If you will be using a personal or company vehicle, be sure to transport the vaccines inside the passenger compartment. DO NOT transport them in the trunk of a car or the bed of a truck. They may be too hot or too cold.
Move vaccine transport containers directly to a vehicle that is already at a comfortable temperature, not too hot or too cold.
Please DO NOT leave the containers in areas where they may be exposed to direct sunlight.
Check the vaccines' temperature upon arrival at their destination, and store them at recommended temperatures immediately.
It is not advisable to transport opened multi-dose vials. However, you may transport them if absolutely necessary as long as you keep the cold chain adequately maintained. However, you cannot transfer a partially used multi-dose vial across state lines.
When You Are Transporting Diluents
Please ensure that you transport diluents with their corresponding vaccines so that equal amounts of vaccines and diluents will always be available for reconstitution.
Suppose you typically store your diluents at room temperature (20oC to 25oC). In that case, you may want to consider having some kept in your refrigerator for situations where you need to transport them with vaccines.
This is because transporting diluents stored at room temperature with vaccines will negatively impact the vaccines’ temperature. They will raise the vaccine container temperature.
However, DO NOT freeze diluents, not even while transporting them. Also, place an insulating barrier like a bubble wrap between the diluents and conditioned water bottles or phase change materials.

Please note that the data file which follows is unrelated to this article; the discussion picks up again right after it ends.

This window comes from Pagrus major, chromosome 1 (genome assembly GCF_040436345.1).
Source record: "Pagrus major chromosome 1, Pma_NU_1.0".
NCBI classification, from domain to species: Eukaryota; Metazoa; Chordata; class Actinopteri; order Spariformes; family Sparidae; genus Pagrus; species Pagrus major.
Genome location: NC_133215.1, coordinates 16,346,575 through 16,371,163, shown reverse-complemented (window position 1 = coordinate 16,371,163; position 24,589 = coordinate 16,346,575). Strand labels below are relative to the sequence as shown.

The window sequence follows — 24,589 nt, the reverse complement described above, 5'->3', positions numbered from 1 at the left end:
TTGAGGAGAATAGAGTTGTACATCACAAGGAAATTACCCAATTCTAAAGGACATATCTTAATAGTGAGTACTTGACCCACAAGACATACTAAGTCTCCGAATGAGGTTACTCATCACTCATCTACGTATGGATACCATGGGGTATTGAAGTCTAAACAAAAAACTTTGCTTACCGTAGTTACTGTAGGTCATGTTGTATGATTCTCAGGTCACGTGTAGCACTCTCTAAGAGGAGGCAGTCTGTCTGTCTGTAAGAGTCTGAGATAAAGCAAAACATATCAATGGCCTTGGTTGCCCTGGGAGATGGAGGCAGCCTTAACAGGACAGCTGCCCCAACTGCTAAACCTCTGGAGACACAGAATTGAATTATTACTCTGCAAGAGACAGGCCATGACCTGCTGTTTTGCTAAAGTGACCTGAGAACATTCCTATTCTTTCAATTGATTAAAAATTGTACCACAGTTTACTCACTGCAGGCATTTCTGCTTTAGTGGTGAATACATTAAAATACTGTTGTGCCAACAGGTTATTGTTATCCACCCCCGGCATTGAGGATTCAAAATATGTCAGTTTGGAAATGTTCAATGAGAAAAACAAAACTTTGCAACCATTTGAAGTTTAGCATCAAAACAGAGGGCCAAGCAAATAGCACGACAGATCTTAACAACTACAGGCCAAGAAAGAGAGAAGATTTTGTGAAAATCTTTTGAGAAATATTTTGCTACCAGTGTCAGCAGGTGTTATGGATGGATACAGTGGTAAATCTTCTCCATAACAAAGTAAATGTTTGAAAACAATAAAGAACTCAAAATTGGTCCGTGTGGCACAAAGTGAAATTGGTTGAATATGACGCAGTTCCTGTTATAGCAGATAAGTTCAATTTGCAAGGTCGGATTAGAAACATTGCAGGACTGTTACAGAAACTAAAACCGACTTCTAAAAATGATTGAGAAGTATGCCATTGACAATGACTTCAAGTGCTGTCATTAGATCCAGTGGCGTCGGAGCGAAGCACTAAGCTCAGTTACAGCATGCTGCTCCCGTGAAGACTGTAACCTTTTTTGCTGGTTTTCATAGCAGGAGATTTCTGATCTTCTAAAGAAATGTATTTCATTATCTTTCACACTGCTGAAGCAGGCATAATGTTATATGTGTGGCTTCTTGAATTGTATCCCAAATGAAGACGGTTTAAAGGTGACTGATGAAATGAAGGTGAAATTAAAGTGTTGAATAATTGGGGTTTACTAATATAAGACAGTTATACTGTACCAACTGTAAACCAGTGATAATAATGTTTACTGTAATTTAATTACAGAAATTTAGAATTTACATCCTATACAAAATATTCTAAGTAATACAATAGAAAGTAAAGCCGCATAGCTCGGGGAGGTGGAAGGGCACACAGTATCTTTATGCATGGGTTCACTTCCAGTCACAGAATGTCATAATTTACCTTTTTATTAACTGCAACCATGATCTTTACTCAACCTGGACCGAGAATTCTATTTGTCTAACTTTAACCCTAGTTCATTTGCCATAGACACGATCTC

When You Are Transporting Frozen Vaccines
If you must transport frozen vaccines, do so in a portable freezer unit or suitable container and packout that keeps temperatures between -50oC and -15oC.
Place a temperature monitoring device, preferably with a buffered probe, in the container as close to the vaccines as possible.
Unpack and place the vaccines in a freezer at temperature ranges between -50oC and -15oC immediately after getting to your destination. Any stand-alone freezer that maintains this temperature range will work.
Record the time you removed the vaccines from their storage unit and placed them in the transport container, the temperature during transport, and the time when you got to your destination and placed the vaccines in a stable storage unit.
Note: dry ice is unsuitable even for temporary storage, as it might expose the vaccines to temperatures colder than -50oC.
How To Monitor Temperatures During Vaccine Transport
Use a continuous temperature monitoring device, preferably a digital data logger, to monitor temps while in transit. The TMD should have a +/-0.5oC accuracy.
Place a buffered probe material in a sealed vial directly with the vaccines.
Keep the TMD display on top of the vaccines, preferably on the container lid, to easily see the temperature.
Record the time, minimum and maximum temperatures at the beginning of transport.
Monitoring Temperature Vaccines After Transport
Store vaccines in an appropriate storage unit immediately you get to your destination. Ensure that you store the vaccines with a TMD and follow the following guidelines for monitoring and recording storage unit temperature:
Check whether the device displays the minimum and maximum temperatures and record your findings.
If it does not, check and record the current temperature at least two times (the start and end of the workday).